by Gadi Binness, Relocation Insurance Group, LLC
On May 15, interstate movers will be subject to new regulations pertaining to how they handle and pay for damage or loss to their customers’ household goods. Currently, movers are required to offer consumers two options:
- Full value protection, making the mover liable for the replacement value of lost or damaged goods in the shipment. In this scenario, the mover has the discretion to repair, replace or pay cash value for the loss.
- Released value, making the moving company liable for no more than 60 cents per pound per article.
In addition to these two options, movers may offer customers a third-party insurance product. The new decision issued by the Surface Transportation Board (STB) is intended to provide additional protection for customers of interstate moving companies by adopting the following key changes to the full value protection requirement:
- The moving company is now required to include the cost of full value protection (assuming replacement cost liability) in the customer’s written estimate. In the past, most movers have placed this information on the bill of lading with no specific highlight or emphasis. In the more prominent location, a higher percentage of customers may choose full value protection.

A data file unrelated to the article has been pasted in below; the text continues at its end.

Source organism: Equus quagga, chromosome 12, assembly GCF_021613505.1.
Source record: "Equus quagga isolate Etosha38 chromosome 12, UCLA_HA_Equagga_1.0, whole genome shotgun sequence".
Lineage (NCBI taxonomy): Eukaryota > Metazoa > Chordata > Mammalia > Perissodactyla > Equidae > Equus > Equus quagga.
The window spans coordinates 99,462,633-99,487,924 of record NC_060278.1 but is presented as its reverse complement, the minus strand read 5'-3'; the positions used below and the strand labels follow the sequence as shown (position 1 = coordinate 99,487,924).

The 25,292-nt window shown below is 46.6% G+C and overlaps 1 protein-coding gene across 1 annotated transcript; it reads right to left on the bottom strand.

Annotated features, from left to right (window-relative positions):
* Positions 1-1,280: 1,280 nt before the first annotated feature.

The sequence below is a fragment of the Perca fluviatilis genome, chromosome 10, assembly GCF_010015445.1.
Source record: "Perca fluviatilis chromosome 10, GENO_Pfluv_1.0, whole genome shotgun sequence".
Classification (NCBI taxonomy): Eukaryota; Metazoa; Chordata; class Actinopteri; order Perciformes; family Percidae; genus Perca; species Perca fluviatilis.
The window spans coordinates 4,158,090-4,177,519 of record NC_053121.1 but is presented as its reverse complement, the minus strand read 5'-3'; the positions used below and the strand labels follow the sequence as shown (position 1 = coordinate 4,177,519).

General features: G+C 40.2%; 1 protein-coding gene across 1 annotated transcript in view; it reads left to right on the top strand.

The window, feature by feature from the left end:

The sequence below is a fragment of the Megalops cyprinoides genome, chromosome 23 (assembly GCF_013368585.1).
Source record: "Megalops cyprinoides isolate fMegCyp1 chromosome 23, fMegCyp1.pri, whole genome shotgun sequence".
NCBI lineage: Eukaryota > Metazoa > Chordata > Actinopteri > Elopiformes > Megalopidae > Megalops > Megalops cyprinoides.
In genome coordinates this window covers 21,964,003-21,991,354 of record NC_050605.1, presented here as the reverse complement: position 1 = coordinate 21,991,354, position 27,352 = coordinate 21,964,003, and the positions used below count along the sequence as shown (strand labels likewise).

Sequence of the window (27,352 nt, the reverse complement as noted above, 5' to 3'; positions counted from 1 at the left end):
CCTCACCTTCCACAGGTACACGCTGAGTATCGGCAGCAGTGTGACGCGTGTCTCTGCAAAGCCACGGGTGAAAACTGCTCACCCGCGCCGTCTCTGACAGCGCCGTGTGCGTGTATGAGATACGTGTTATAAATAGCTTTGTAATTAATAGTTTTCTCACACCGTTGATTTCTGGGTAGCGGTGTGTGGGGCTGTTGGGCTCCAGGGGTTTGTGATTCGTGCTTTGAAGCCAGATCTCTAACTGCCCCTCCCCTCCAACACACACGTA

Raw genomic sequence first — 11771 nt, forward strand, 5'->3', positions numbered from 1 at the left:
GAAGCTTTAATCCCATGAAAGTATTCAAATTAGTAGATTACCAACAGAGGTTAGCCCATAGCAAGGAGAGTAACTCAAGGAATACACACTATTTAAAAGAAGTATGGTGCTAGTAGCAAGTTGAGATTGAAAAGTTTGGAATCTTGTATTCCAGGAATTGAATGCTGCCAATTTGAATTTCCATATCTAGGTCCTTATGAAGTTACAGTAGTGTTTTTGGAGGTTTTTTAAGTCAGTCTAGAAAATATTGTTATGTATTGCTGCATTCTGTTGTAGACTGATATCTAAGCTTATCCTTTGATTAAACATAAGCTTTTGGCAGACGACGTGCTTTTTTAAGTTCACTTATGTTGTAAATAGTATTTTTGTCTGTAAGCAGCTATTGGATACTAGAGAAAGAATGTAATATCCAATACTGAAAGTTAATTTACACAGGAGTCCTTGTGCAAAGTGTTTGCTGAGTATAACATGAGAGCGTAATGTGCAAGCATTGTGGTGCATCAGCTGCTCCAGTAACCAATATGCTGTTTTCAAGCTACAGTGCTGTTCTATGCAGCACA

- A 12-point disclosure must be included on the estimate.
- If the customer does not provide a stated shipment value, the default released value is the higher of $6,000 or $6 per pound, times the shipment weight.
- If the estimate is based on cubic/linear feet, the mover cannot calculate liability by using the shipment weight, so the shipment must be weighed to establish FVP liability in the event of total loss.
- If there is no weight certificate in place, the mover is responsible for full cargo value, without limitation.
- A 10-point valuation statement must be signed on the bill of lading.
If more consumers opt for full value protection, as is expected, moving companies could find themselves spending significantly more time and money on claims handling. This heightened focus on full coverage could eventually lead to a moving company’s loss of revenue, customers’ complaints, lawsuits and potential cancellation of cargo insurance policies. Now is the time to proactively think about how to protect profit from this operational change, before it goes into effect on May 15 of this year.
Steps to protect your profit:
- Carefully review the decision, to ensure your company is in full compliance and consult with legal counsel as needed.
- Establish your new rates and deductibles for the full value protection option.
- Remember that you can offer third-party insurance in addition to the STB required options.
- Review claims reporting and handling procedures so you’re ready to professionally respond to additional claims.
Train employees to proactively manage claims situations to avoid escalation and lawsuits.
Purchase full value protection insurance to cover YOU (the moving company) against any damages to customers’ goods. This new type of coverage protects you under both options – if the customer chooses the released value option and if the customer chooses full value protection. In addition to protecting profit, it protects a moving company’s motor cargo claims experience.
For more information about moving insurance call (888) 893-8835. This article provides regulation highlights but should not be construed as complete information or legal advice.